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Wheeling University Graduates Receive Words of Wisdom and Advice from Gov. Justice

Wheeling, W.Va., May 7 – West Virginia Gov. Jim Justice told the Wheeling University Class of 2023 to find their passion and serve others along life journey, and make sure to surround themselves with people who are ‘jacked up and happy.’ 

At the University’s 65th Commencement, President Ginny R. Favede awarded degrees to undergraduate, graduate and doctoral students. Gov. Justice served as the speaker on Saturday and was awarded an Honorary Doctorate of Humane Letters. 

Governor Justice, with Babydog at his side, offered the graduates words of wisdom and advice during his remarks. He recalled his last trip to campus in 2019. “There was a time not too long ago that we could have lost this institution and all the odds makers were saying its gone … we would be here today without all of you. Everyone was pulling the rope together … All of us made this day happen.”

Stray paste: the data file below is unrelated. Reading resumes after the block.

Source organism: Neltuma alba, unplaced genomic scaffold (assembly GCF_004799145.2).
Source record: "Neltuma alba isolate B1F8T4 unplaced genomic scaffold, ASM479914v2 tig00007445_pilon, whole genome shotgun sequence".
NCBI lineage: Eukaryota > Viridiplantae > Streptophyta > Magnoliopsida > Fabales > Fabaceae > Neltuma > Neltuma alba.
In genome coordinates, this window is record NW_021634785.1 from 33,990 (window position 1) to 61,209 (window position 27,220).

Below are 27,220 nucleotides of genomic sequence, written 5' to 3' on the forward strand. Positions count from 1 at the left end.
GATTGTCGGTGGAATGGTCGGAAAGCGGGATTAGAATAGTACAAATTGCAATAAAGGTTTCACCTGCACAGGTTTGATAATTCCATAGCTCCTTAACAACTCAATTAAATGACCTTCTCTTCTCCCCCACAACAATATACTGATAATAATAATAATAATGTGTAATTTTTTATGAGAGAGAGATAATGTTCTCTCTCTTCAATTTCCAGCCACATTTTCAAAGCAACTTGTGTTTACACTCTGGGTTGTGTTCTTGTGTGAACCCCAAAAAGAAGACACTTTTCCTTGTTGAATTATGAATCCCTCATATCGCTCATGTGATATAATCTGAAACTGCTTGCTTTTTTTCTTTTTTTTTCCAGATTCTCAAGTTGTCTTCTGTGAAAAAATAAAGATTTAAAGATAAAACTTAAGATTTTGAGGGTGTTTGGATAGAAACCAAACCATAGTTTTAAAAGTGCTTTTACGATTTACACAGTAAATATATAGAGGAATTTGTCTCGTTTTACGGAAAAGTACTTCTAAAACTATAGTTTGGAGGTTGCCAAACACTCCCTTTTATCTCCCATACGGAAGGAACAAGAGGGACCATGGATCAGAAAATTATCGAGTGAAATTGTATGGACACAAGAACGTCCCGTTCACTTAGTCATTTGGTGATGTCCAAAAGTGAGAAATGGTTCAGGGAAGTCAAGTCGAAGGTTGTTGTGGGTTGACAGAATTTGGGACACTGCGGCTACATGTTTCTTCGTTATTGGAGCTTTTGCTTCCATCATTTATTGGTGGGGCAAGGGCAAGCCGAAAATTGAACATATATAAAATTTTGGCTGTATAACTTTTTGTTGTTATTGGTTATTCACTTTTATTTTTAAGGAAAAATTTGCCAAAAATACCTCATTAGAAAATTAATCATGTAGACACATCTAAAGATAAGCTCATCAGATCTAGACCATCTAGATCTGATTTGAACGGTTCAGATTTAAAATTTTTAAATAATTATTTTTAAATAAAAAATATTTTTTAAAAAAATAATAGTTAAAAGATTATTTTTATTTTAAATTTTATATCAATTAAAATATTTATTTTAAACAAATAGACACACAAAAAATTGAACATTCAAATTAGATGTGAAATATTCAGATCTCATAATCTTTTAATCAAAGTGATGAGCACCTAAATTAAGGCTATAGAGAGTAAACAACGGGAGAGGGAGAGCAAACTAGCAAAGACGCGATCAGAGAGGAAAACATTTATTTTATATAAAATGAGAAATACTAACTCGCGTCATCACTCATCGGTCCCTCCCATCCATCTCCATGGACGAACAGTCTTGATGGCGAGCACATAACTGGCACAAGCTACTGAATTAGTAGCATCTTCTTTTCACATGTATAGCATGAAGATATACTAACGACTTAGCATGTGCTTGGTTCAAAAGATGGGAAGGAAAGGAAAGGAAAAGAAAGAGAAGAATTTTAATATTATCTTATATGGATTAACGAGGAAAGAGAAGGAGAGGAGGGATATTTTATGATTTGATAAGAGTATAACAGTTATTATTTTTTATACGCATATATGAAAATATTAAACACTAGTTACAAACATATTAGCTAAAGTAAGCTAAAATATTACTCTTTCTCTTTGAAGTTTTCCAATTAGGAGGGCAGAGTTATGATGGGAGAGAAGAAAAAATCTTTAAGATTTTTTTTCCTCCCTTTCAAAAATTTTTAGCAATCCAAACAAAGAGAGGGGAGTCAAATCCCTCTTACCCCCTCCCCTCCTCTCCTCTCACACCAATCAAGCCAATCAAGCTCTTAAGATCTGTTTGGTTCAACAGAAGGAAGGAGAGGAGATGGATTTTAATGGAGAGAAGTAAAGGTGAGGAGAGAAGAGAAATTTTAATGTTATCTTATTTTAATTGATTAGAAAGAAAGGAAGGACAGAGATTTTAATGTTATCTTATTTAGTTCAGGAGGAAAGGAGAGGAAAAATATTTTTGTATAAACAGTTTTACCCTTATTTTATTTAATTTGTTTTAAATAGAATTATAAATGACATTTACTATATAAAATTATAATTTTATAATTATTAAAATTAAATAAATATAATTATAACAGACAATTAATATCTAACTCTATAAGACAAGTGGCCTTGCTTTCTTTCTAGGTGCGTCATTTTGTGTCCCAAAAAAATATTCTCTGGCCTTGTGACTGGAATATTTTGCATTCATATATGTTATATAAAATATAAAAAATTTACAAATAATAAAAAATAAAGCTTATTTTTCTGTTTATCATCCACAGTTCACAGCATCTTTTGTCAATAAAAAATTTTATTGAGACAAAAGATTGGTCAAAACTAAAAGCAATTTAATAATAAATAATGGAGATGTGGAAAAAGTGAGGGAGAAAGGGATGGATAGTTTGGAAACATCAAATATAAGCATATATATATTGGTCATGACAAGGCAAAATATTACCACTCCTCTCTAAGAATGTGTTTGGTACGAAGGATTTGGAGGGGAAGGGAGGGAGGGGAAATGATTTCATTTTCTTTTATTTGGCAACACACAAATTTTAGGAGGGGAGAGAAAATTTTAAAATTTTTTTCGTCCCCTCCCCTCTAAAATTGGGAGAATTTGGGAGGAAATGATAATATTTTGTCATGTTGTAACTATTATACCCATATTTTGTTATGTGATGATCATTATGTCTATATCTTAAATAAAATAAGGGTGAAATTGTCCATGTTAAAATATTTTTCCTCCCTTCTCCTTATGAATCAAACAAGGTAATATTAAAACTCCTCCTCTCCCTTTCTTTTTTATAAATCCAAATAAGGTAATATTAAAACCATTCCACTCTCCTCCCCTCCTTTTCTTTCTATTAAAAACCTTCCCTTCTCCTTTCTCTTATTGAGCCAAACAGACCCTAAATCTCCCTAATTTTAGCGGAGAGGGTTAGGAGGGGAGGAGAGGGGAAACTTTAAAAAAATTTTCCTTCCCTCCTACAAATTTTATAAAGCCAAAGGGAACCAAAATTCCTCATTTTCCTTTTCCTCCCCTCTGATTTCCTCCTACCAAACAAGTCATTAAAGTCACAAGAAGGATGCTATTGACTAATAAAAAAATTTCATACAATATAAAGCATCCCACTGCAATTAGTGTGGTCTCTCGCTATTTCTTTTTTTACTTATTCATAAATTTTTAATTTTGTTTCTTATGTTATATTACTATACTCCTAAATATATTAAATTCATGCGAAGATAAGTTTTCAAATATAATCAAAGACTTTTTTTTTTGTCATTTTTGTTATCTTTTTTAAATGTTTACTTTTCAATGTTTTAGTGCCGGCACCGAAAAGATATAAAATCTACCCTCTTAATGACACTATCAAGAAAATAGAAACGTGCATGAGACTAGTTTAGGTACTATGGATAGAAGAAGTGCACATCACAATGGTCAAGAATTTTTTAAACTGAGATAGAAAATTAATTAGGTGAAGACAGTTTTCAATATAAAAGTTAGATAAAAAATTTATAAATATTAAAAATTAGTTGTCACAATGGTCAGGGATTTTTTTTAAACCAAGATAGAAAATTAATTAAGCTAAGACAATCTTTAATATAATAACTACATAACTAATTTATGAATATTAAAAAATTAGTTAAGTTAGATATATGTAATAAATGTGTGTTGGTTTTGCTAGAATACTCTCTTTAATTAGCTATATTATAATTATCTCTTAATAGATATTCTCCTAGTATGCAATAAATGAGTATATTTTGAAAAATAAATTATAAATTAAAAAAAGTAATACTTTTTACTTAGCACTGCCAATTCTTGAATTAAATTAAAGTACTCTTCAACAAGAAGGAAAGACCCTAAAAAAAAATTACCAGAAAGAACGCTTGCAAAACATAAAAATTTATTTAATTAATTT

Gov. Justice talked about his family’s humble beginnings and how by working hard, he became the governor and the owner of many businesses.  

“You can do the same thing. You can make it happen with one word that is really, really important, and that’s passion. If you don’t have it, you won’t get there. You’ve got to have a real passion for what you’re going to do. I hope you find the passion,” he said. 

Wheeling University’s mission calls its students to serve others, and Gov. Justice encouraged the class to continue to live the mission and take time in life to help others throughout life. “You can serve in so many different ways – you can help your neighbor. You can help the church and you can help this University.” 

The Governor warned the graduates the future will have disappointments and be tough at times. “Remember to surround yourself with people that are jacked up, people who are happy – you’ll go much further in life.”